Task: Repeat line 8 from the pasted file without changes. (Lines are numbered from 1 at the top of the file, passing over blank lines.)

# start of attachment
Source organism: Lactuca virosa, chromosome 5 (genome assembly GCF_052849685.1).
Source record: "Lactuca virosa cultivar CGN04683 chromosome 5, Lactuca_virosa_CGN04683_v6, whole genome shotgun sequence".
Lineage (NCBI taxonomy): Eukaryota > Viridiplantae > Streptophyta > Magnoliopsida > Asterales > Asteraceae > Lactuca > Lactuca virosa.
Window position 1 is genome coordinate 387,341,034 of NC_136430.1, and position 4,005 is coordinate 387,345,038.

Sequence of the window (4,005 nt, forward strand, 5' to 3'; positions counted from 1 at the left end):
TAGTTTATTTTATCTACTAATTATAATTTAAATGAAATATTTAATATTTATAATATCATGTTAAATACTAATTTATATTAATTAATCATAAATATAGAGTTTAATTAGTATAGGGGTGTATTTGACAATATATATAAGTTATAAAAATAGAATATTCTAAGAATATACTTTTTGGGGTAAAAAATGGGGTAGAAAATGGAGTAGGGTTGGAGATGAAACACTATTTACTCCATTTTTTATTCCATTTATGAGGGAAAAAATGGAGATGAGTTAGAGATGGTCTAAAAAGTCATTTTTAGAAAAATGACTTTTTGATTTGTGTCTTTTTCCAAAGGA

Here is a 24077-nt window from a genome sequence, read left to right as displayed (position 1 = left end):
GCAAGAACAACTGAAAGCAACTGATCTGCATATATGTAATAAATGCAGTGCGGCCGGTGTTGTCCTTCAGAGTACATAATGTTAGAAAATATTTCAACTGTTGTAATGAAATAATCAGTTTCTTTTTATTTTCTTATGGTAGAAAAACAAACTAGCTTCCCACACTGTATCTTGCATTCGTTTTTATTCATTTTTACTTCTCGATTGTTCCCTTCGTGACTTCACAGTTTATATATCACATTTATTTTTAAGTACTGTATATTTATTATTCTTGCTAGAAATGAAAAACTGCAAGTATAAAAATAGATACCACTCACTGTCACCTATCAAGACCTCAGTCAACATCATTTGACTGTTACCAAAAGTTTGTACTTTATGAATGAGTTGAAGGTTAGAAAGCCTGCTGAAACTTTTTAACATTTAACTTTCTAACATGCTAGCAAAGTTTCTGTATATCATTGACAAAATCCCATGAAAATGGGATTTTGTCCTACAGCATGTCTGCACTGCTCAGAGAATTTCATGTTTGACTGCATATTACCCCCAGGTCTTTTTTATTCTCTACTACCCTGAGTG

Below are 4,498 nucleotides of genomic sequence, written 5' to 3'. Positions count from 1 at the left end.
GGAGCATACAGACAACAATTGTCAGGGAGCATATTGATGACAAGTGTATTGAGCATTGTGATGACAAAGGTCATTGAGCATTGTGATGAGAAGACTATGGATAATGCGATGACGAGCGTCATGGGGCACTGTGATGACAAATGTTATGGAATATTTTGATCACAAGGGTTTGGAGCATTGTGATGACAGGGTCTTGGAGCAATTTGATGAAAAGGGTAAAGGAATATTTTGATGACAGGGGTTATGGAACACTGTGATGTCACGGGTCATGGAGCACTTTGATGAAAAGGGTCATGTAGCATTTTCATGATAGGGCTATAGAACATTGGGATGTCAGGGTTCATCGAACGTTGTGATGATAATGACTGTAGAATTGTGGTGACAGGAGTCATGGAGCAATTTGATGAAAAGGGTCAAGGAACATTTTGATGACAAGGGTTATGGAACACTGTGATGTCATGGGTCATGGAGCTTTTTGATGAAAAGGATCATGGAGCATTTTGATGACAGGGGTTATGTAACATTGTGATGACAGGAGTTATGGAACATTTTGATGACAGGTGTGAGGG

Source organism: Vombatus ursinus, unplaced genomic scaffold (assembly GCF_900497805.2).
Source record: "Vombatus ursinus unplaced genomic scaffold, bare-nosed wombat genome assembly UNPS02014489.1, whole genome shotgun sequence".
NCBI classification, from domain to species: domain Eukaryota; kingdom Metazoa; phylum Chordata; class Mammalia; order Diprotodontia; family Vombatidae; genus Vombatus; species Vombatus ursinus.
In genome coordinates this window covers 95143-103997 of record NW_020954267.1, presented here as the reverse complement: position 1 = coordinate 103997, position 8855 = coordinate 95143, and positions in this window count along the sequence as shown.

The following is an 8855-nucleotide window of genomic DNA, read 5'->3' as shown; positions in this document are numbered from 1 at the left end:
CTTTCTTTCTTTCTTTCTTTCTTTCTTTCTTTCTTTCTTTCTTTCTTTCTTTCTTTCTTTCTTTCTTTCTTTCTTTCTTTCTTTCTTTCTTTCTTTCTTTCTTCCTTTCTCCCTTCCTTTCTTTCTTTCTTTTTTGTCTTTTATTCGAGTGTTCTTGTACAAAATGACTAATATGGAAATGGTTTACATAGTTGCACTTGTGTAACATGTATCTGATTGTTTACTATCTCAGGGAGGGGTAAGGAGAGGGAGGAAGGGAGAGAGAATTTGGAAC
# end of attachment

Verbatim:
GCAAGAACAACTGAAAGCAACTGATCTGCATATATGTAATAAATGCAGTGCGGCCGGTGTTGTCCTTCAGAGTACATAATGTTAGAAAATATTTCAACTGTTGTAATGAAATAATCAGTTTCTTTTTATTTTCTTATGGTAGAAAAACAAACTAGCTTCCCACACTGTATCTTGCATTCGTTTTTATTCATTTTTACTTCTCGATTGTTCCCTTCGTGACTTCACAGTTTATATATCACATTTATTTTTAAGTACTGTATATTTATTATTCTTGCTAGAAATGAAAAACTGCAAGTATAAAAATAGATACCACTCACTGTCACCTATCAAGACCTCAGTCAACATCATTTGACTGTTACCAAAAGTTTGTACTTTATGAATGAGTTGAAGGTTAGAAAGCCTGCTGAAACTTTTTAACATTTAACTTTCTAACATGCTAGCAAAGTTTCTGTATATCATTGACAAAATCCCATGAAAATGGGATTTTGTCCTACAGCATGTCTGCACTGCTCAGAGAATTTCATGTTTGACTGCATATTACCCCCAGGTCTTTTTTATTCTCTACTACCCTGAGTG